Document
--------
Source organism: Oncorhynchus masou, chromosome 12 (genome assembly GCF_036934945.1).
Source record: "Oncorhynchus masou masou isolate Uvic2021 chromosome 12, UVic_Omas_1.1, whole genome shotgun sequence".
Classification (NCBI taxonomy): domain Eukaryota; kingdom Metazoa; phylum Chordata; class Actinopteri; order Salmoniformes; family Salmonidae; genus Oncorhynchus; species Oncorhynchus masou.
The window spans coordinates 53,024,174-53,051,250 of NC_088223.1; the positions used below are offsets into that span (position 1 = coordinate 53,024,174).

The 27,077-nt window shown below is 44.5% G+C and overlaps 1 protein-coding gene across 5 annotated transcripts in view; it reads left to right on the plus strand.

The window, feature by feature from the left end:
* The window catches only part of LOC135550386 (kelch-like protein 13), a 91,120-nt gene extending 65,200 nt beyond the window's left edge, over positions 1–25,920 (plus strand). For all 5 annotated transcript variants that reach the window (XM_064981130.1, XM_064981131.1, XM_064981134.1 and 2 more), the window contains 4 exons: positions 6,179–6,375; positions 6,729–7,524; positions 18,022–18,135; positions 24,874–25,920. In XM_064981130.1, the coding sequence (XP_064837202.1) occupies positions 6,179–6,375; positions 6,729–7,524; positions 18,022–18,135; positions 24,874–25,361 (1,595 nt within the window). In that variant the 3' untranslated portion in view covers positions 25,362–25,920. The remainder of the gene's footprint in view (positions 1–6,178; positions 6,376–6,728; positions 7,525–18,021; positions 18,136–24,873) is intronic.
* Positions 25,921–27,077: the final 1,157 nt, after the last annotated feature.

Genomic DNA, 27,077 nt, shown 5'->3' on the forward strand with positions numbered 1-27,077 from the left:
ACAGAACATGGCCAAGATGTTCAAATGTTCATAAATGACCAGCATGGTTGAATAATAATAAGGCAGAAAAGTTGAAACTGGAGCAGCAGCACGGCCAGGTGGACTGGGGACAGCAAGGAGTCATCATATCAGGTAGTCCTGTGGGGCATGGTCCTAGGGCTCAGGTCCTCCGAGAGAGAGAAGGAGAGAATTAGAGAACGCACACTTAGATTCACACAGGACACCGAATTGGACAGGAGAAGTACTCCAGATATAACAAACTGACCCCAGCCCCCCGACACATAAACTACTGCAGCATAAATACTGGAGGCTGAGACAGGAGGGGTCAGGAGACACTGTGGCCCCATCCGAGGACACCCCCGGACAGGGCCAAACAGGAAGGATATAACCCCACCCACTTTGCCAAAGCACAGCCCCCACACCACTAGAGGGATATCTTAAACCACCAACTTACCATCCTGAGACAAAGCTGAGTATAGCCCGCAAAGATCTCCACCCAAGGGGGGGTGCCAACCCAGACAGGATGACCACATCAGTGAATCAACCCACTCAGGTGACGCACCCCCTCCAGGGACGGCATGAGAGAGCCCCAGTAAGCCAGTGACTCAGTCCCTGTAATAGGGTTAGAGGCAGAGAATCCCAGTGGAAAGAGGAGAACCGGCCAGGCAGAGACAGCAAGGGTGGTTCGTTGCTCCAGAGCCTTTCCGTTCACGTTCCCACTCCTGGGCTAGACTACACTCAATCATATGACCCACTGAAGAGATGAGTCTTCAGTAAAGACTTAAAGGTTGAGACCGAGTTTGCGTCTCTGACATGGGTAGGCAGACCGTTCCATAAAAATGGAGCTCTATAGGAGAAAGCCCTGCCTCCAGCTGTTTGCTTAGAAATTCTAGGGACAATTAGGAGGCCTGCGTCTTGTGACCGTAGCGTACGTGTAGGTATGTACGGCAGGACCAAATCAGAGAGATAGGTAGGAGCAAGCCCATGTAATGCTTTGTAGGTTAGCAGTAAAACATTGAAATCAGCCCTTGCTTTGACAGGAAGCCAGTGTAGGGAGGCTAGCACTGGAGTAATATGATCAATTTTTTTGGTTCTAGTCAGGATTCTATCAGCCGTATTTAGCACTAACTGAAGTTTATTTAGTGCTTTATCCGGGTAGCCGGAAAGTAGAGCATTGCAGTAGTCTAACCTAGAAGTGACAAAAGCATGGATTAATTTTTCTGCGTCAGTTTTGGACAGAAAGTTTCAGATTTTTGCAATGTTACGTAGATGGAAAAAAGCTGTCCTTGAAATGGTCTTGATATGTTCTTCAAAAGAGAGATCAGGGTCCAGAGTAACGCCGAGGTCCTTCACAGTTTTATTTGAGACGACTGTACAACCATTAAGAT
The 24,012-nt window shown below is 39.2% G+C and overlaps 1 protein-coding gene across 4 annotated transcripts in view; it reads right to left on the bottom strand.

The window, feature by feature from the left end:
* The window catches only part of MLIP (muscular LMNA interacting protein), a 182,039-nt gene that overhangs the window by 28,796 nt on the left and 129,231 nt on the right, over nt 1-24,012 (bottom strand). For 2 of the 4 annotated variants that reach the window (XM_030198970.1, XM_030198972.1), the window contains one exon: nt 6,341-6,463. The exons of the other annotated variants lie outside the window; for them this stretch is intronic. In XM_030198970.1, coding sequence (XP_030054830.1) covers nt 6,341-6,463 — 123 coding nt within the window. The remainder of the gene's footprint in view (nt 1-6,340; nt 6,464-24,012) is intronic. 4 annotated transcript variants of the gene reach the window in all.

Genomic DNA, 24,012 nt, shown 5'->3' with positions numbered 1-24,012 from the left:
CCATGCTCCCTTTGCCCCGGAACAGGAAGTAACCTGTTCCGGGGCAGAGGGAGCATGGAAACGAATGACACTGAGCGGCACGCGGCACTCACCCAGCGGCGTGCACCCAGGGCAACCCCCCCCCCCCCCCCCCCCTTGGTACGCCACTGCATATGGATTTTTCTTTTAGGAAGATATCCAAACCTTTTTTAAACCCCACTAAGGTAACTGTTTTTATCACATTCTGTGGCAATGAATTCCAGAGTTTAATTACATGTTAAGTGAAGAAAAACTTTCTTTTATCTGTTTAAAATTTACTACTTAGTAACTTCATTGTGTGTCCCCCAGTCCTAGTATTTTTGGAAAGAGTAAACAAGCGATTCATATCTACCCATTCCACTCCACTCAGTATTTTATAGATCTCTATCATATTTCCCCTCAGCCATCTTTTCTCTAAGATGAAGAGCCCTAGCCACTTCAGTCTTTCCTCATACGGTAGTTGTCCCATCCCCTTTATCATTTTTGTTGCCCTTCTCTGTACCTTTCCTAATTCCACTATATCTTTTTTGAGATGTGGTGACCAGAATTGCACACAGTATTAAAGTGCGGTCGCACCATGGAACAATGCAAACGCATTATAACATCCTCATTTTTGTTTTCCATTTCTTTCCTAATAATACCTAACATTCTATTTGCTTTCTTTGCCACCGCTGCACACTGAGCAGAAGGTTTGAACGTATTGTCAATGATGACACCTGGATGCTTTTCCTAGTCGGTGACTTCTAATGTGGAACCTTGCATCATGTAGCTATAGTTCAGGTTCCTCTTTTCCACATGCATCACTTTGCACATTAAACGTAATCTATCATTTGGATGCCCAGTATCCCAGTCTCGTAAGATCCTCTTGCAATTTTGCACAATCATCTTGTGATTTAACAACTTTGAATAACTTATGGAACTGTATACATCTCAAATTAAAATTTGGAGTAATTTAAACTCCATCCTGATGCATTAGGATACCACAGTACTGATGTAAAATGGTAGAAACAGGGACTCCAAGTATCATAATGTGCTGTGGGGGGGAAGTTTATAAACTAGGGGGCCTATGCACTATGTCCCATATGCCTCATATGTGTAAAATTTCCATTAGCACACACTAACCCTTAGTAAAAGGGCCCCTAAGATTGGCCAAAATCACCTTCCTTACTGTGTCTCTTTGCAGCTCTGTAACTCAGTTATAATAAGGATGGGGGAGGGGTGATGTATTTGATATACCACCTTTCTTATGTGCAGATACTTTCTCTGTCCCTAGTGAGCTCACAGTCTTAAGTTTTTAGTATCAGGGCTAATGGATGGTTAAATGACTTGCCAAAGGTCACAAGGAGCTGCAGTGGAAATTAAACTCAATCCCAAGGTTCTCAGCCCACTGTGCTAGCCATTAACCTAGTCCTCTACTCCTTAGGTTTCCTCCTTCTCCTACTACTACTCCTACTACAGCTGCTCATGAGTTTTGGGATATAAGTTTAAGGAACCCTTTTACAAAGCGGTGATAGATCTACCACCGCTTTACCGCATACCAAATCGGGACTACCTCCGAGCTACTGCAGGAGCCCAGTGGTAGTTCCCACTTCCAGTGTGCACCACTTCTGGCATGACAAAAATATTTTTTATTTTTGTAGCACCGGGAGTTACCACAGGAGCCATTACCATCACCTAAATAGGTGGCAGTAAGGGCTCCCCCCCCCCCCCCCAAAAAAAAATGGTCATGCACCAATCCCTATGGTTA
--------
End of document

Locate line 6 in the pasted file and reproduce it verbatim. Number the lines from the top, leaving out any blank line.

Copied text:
The window, feature by feature from the left end: